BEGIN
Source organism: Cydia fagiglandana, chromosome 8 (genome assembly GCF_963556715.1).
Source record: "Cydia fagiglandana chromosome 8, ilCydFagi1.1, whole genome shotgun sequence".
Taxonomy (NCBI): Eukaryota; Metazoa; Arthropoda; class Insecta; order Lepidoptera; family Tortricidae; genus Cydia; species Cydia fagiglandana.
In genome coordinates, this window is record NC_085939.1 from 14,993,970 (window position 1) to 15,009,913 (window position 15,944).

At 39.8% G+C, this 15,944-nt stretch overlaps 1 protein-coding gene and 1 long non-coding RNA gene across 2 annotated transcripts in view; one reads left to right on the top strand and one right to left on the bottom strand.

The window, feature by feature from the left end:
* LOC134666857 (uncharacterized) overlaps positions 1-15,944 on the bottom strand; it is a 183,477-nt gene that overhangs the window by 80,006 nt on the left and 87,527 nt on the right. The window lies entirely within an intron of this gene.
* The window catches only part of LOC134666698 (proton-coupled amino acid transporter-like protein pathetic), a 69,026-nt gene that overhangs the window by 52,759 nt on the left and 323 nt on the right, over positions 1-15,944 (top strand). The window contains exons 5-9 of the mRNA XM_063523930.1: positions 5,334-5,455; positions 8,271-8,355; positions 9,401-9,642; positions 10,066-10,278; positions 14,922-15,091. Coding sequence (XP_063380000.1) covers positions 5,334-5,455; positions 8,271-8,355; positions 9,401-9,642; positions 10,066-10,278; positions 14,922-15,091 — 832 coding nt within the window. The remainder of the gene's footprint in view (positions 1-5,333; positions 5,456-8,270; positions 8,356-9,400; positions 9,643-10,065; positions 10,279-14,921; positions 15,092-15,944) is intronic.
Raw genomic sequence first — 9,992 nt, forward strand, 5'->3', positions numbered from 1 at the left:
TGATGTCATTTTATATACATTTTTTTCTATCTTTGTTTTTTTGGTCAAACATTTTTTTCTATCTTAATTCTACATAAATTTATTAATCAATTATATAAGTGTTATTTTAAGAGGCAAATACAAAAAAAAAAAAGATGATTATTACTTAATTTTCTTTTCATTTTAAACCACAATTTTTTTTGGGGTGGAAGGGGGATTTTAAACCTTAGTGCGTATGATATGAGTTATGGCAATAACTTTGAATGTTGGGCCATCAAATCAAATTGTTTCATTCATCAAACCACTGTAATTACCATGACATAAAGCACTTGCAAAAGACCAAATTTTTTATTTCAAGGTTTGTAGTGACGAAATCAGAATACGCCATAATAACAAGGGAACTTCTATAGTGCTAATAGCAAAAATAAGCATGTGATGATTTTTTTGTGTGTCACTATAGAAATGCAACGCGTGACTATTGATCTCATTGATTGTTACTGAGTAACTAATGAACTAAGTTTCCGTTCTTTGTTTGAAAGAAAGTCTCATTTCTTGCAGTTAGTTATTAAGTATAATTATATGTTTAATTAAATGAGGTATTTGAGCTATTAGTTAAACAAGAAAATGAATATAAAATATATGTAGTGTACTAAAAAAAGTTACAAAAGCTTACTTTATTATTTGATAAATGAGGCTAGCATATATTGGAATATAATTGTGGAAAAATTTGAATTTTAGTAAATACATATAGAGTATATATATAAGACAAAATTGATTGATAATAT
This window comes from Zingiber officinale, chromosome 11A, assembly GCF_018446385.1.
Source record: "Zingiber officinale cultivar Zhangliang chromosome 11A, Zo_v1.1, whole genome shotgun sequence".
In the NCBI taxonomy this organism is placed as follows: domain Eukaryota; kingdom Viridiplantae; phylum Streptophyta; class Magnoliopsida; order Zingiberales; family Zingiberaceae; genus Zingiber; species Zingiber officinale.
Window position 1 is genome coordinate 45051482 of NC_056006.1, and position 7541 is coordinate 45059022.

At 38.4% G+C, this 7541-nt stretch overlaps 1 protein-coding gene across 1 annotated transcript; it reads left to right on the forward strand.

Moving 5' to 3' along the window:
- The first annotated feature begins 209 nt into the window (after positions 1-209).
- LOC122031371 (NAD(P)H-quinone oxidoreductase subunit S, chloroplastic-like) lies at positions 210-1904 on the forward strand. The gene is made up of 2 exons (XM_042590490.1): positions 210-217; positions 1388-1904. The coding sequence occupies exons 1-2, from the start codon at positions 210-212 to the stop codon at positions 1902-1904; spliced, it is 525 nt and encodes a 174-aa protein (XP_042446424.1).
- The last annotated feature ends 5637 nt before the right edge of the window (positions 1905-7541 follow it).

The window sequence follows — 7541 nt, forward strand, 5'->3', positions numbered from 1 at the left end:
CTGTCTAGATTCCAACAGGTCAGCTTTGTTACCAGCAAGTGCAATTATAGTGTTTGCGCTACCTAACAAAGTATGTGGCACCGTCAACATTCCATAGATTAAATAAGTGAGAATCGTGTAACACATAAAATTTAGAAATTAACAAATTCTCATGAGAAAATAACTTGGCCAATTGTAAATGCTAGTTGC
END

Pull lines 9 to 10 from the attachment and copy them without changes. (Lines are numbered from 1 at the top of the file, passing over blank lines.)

Raw genomic sequence first — 9,992 nt, forward strand, 5'->3', positions numbered from 1 at the left:
TGATGTCATTTTATATACATTTTTTTCTATCTTTGTTTTTTTGGTCAAACATTTTTTTCTATCTTAATTCTACATAAATTTATTAATCAATTATATAAGTGTTATTTTAAGAGGCAAATACAAAAAAAAAAAAGATGATTATTACTTAATTTTCTTTTCATTTTAAACCACAATTTTTTTTGGGGTGGAAGGGGGATTTTAAACCTTAGTGCGTATGATATGAGTTATGGCAATAACTTTGAATGTTGGGCCATCAAATCAAATTGTTTCATTCATCAAACCACTGTAATTACCATGACATAAAGCACTTGCAAAAGACCAAATTTTTTATTTCAAGGTTTGTAGTGACGAAATCAGAATACGCCATAATAACAAGGGAACTTCTATAGTGCTAATAGCAAAAATAAGCATGTGATGATTTTTTTGTGTGTCACTATAGAAATGCAACGCGTGACTATTGATCTCATTGATTGTTACTGAGTAACTAATGAACTAAGTTTCCGTTCTTTGTTTGAAAGAAAGTCTCATTTCTTGCAGTTAGTTATTAAGTATAATTATATGTTTAATTAAATGAGGTATTTGAGCTATTAGTTAAACAAGAAAATGAATATAAAATATATGTAGTGTACTAAAAAAAGTTACAAAAGCTTACTTTATTATTTGATAAATGAGGCTAGCATATATTGGAATATAATTGTGGAAAAATTTGAATTTTAGTAAATACATATAGAGTATATATATAAGACAAAATTGATTGATAATAT